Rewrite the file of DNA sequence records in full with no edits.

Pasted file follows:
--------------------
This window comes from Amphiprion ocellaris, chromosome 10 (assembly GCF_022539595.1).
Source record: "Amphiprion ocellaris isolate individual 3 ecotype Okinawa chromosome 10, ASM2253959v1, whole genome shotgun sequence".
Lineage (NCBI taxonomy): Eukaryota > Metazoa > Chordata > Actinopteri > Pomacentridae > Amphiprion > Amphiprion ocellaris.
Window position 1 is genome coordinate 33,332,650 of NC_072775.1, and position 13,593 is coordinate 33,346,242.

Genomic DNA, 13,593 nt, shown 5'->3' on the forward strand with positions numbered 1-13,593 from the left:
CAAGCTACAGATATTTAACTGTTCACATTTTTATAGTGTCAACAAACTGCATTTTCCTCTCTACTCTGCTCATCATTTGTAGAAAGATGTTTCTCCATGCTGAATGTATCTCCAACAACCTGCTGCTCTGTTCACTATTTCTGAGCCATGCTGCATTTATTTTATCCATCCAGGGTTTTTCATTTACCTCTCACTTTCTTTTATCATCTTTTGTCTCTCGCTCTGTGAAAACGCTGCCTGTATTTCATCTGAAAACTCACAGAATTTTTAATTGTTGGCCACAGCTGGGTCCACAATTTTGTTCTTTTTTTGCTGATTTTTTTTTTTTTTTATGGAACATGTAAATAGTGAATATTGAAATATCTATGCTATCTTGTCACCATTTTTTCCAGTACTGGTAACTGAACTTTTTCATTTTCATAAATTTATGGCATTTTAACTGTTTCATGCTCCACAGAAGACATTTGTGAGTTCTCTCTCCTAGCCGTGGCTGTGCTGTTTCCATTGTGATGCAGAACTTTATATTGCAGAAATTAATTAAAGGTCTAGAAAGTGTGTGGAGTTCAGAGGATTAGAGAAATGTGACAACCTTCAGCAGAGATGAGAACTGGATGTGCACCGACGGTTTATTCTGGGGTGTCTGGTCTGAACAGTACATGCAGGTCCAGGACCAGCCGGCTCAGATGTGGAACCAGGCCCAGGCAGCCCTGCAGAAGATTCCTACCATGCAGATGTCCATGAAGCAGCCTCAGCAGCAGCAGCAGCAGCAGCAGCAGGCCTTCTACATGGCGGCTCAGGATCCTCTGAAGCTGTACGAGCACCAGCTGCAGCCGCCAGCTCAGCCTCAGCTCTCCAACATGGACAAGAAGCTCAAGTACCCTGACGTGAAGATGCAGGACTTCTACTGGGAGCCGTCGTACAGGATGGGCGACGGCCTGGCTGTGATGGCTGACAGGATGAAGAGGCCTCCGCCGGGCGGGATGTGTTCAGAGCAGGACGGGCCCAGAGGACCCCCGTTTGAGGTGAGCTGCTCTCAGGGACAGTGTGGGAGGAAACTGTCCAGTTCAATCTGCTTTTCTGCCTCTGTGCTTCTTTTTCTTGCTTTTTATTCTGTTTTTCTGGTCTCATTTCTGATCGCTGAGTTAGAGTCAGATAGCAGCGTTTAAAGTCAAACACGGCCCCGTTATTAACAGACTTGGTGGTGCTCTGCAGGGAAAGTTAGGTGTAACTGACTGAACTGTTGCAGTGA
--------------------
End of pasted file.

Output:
This window comes from Amphiprion ocellaris, chromosome 10 (assembly GCF_022539595.1).
Source record: "Amphiprion ocellaris isolate individual 3 ecotype Okinawa chromosome 10, ASM2253959v1, whole genome shotgun sequence".
Lineage (NCBI taxonomy): Eukaryota > Metazoa > Chordata > Actinopteri > Pomacentridae > Amphiprion > Amphiprion ocellaris.
Window position 1 is genome coordinate 33,332,650 of NC_072775.1, and position 13,593 is coordinate 33,346,242.

Genomic DNA, 13,593 nt, shown 5'->3' on the forward strand with positions numbered 1-13,593 from the left:
CAAGCTACAGATATTTAACTGTTCACATTTTTATAGTGTCAACAAACTGCATTTTCCTCTCTACTCTGCTCATCATTTGTAGAAAGATGTTTCTCCATGCTGAATGTATCTCCAACAACCTGCTGCTCTGTTCACTATTTCTGAGCCATGCTGCATTTATTTTATCCATCCAGGGTTTTTCATTTACCTCTCACTTTCTTTTATCATCTTTTGTCTCTCGCTCTGTGAAAACGCTGCCTGTATTTCATCTGAAAACTCACAGAATTTTTAATTGTTGGCCACAGCTGGGTCCACAATTTTGTTCTTTTTTTGCTGATTTTTTTTTTTTTTTATGGAACATGTAAATAGTGAATATTGAAATATCTATGCTATCTTGTCACCATTTTTTCCAGTACTGGTAACTGAACTTTTTCATTTTCATAAATTTATGGCATTTTAACTGTTTCATGCTCCACAGAAGACATTTGTGAGTTCTCTCTCCTAGCCGTGGCTGTGCTGTTTCCATTGTGATGCAGAACTTTATATTGCAGAAATTAATTAAAGGTCTAGAAAGTGTGTGGAGTTCAGAGGATTAGAGAAATGTGACAACCTTCAGCAGAGATGAGAACTGGATGTGCACCGACGGTTTATTCTGGGGTGTCTGGTCTGAACAGTACATGCAGGTCCAGGACCAGCCGGCTCAGATGTGGAACCAGGCCCAGGCAGCCCTGCAGAAGATTCCTACCATGCAGATGTCCATGAAGCAGCCTCAGCAGCAGCAGCAGCAGCAGCAGCAGGCCTTCTACATGGCGGCTCAGGATCCTCTGAAGCTGTACGAGCACCAGCTGCAGCCGCCAGCTCAGCCTCAGCTCTCCAACATGGACAAGAAGCTCAAGTACCCTGACGTGAAGATGCAGGACTTCTACTGGGAGCCGTCGTACAGGATGGGCGACGGCCTGGCTGTGATGGCTGACAGGATGAAGAGGCCTCCGCCGGGCGGGATGTGTTCAGAGCAGGACGGGCCCAGAGGACCCCCGTTTGAGGTGAGCTGCTCTCAGGGACAGTGTGGGAGGAAACTGTCCAGTTCAATCTGCTTTTCTGCCTCTGTGCTTCTTTTTCTTGCTTTTTATTCTGTTTTTCTGGTCTCATTTCTGATCGCTGAGTTAGAGTCAGATAGCAGCGTTTAAAGTCAAACACGGCCCCGTTATTAACAGACTTGGTGGTGCTCTGCAGGGAAAGTTAGGTGTAACTGACTGAACTGTTGCAGTGA